CHAPEL HILL, N.C. (MarketWatch) — Exuberant investors reacted to the U.S. stock market’s strong rebound in June by purchasing more stocks on margin — a lot more.
That means the bull market is alive and well, according to many analysts who believe margin debt is a telling leading indicator. (Margin debt refers to the use of borrowed money to invest.) But I’m not convinced. My analysis of the historical data shows that margin debt is a coincident indicator — it rises and falls along with the market itself.
The Dow Jones Industrial Average gained a stunning 7.2% for the month and the S&P 500 jumped 6.9%. That’s as margin debt rose by $27.5 billion to $596.3 billion, a 4.8% increase and the biggest monthly dollar advance and percentage increase since September 2016. So it’s not a surprise that margin debt would have jumped in June.
Still, how did market timers ever come to believe that margin debt is a good leading indicator? Therein lies a cautionary tale.
Margin debt’s Achilles’ heel as a leading indicator is that it appears to do a good job only after the fact. Proponents are guilty of what statisticians refer to as “hindsight bias.” Since this bias is widespread on Wall Street, it’s worth spending some time reviewing how it sabotaged the margin-debt indicator. Hopefully you will learn how to avoid making the same mistake yourself.
Take the bull-market top in October 2007, right before the Great Recession and one of the worst bear markets in decades. Because margin debt hit its peak in July of that year, three months in advance of that top, it certainly looks like a “win” for the margin-debt indicator.
In fact, however, there were a number of occasions in the 2002-2007 bull market when margin debt hit a peak and began to decline. In retrospect, of course, those drops appear to be short-lived and, therefore, nothing more than temporary hiccups. But that would have been impossible to know at the time.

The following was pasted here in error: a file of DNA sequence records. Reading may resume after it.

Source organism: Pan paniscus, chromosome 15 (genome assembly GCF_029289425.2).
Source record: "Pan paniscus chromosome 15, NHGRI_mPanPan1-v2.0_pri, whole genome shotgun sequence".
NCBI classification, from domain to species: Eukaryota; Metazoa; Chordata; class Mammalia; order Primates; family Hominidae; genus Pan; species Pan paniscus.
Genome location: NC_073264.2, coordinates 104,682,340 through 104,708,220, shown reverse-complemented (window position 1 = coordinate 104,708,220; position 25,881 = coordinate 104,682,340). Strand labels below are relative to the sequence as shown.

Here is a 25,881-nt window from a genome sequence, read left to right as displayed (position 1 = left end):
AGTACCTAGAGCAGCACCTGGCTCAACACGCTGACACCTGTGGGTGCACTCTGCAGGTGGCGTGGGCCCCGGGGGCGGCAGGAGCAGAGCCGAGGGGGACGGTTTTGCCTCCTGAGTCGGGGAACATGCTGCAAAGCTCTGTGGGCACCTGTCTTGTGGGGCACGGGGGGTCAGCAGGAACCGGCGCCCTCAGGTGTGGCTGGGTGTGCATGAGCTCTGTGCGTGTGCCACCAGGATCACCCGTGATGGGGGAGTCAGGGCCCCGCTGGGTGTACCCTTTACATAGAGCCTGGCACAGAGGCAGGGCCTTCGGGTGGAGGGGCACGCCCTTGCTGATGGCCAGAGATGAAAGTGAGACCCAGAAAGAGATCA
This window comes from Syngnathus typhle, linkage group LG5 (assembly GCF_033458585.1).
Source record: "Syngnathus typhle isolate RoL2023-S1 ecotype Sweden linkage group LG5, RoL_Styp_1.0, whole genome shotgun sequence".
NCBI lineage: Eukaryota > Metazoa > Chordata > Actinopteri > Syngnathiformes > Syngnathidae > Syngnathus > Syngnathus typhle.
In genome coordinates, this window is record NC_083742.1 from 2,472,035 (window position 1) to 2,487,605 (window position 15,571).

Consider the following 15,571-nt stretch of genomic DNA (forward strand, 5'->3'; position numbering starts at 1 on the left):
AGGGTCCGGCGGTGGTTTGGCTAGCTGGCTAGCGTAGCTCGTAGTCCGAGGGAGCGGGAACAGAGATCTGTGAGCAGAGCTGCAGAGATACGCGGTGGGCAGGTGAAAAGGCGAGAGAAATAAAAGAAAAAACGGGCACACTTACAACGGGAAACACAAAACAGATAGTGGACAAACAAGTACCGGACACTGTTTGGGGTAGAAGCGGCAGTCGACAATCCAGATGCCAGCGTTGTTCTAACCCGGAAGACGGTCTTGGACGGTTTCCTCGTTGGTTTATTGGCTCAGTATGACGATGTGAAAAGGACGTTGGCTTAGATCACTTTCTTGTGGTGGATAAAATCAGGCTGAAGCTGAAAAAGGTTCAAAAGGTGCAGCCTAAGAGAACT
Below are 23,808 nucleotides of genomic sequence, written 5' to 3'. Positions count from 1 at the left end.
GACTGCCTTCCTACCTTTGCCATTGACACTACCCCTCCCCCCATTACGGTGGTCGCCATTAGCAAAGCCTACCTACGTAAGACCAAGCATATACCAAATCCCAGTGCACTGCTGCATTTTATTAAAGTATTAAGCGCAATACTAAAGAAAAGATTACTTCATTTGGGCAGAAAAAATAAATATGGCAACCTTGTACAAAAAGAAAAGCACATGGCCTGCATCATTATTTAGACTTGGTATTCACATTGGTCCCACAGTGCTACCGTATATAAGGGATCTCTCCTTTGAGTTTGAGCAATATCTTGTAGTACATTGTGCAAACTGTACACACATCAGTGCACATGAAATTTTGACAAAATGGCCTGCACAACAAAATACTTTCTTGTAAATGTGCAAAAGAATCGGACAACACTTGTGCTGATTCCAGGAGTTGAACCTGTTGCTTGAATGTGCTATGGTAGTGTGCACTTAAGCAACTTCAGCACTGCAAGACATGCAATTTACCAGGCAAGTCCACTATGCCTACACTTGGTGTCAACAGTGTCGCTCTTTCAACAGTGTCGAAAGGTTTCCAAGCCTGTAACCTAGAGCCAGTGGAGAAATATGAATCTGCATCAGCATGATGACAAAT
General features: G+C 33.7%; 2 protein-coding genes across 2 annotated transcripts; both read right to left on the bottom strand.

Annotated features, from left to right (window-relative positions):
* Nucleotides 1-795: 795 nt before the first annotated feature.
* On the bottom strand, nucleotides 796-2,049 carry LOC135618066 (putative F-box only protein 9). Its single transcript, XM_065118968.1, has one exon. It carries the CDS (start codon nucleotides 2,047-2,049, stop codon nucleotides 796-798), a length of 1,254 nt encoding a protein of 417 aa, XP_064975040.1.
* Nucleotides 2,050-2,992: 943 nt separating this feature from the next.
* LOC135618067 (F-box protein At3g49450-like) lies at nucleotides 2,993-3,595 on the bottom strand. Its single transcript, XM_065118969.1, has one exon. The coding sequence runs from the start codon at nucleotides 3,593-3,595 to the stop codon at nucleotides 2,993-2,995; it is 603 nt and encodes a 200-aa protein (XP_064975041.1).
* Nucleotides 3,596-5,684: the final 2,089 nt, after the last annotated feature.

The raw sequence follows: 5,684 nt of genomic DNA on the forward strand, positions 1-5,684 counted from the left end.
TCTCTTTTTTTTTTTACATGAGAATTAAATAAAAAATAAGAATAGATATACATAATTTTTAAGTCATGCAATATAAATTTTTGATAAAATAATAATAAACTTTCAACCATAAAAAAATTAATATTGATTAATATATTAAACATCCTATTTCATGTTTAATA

To smooth out the monthly gyrations and focus on the underlying trend, many compare margin debt to a 12-month moving average. But when we do that, the margin-debt indicator no longer appears to have anticipated the top of the bull market in 2007. Total margin debt didn’t drop below its 12-month moving average until January 2008, when the December 2007 data were reported.
That’s worse than the 200-day moving average, which is a widely followed technical tool for determining the market’s major trend. The S&P 500, for example, broke below its 200-day moving average in November 2008.
No Warning in 2000
The margin-debt indicator also left much to be desired at the top of the internet bubble in March 2000. Though margin debt also hit its peak that month, we couldn’t have known until much later that the month’s total was a peak. Margin debt didn’t drop below its moving average until November of that year, when the October total was reported.
Once again, the simple 200-day moving average did better: The S&P 500 dropped below its 200-day moving average in September 2000.
To be sure, those are just two examples. But a more comprehensive analysis of the historical data back to 1970 reaches the same conclusion. I fed into my PC’s statistical package the monthly data on margin debt dating to 1970, and searched for any of a number of possible correlations between changes in the margin total and the stock market’s subsequent performance. I came up empty.
When I focused on correlations with the stock market’s trailing returns, however, a strong trend did materialize. That’s why margin debt is a good coincident indicator: When the stock market rises strongly, traders buy more stock on margin and total margin debt rises. By the same token, whenever the market plummets, those erstwhile enthusiastic investors receive margin calls or become dejected, and they reduce their margin balances.
The bottom line? The bull market may be alive and well. But we can’t know that it is because margin debt happened to jump so much in June.
The broader lesson: Be ruthless in your analysis of an indicator’s record. Exercise great care to make sure you don’t assume that you knew something in real time that wasn’t, in fact, knowable until well after the fact. One thing you can be confident about: Doing that will cause you to lag the market over time.